(The BBC story here for reference)

If I were burdened with a lover who
Looked crooked like this woman (woman?), I
Would go as twisted as Picasso.  Blue
Lips, though, are what I’d paint to help me shy
Away from her (or him?—can’t really tell),
And if the her/him face looked so like dwarf
Distorted body features, I would yell
(With pretty words), “Please, honey, may I morph
You into something else?  We’ll have to part
If I can’t paint you pretty.  If I bloat
You up as is, then who will buy the art?
Look here.  To show my love, I’ve slit your throat.
____They won’t believe you’re young as thirty one!
____Please may I change your looks, love, just for fun?”


Phillip Whidden is a poet published in America, England, Scotland (and elsewhere) in book form, online, and in journals.  He has also had an article on Wilfred Owen’s “Dulce et Decorum est” published in The New Edinburgh Review. www.phillipwhidden.com

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7 Responses

    • Phillip Whidden

      Thanks for making a comment, Bob McGinness. I’m afraid I do not “get it.” Is it an attack on people who analyze art instead of “just” allowing it to flow over them?

  1. Joseph S. Salemi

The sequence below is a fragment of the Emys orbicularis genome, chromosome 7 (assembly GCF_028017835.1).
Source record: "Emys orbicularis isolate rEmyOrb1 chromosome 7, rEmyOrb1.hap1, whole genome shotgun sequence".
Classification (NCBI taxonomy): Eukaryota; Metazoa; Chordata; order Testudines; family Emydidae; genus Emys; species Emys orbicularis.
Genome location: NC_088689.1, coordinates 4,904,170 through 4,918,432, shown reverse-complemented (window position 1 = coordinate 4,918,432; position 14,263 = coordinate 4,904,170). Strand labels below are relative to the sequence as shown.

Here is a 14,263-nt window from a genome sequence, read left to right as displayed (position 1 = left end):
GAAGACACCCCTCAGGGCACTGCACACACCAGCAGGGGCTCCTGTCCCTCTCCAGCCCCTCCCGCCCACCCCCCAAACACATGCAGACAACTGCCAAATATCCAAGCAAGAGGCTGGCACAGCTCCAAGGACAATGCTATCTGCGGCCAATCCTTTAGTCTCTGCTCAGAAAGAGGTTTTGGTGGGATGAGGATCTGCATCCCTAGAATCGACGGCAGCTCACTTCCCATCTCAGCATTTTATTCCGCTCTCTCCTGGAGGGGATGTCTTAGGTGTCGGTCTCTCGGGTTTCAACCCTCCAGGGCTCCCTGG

The painting is an example of garbage art. The fact that it has been sold for 45 million dollars is merely a testament to the corruption of taste in the Western world that has gone on for over a century now. Consider the following: a painting by the talentless Basquiat, an overdosed drug addict whose work doesn’t even rise to the level of lavatory graffiti, has sold for over 100 million dollars just recently.

    • G. M. H. Thompson

      The art world’s completely crazy– I like a number of Piccasos, but you’d have to be blind to like this one. 45 million, are you kidding me?! This is why there will be no new rennaisance– the rich of today have no taste. Just look at the Koch Brothers– all that money, and they mostly only spend it on politics. What a terrible waste. And when they do serve as patrons to art, which is far too seldom considering their vast fortunes, they sponsor groteque, utterly unimaginative idols of post-modernity, such as a plaza and two fountains they built in front of the Met in 2014. These cockroaches are no aristocracy, they’re not even peasants.


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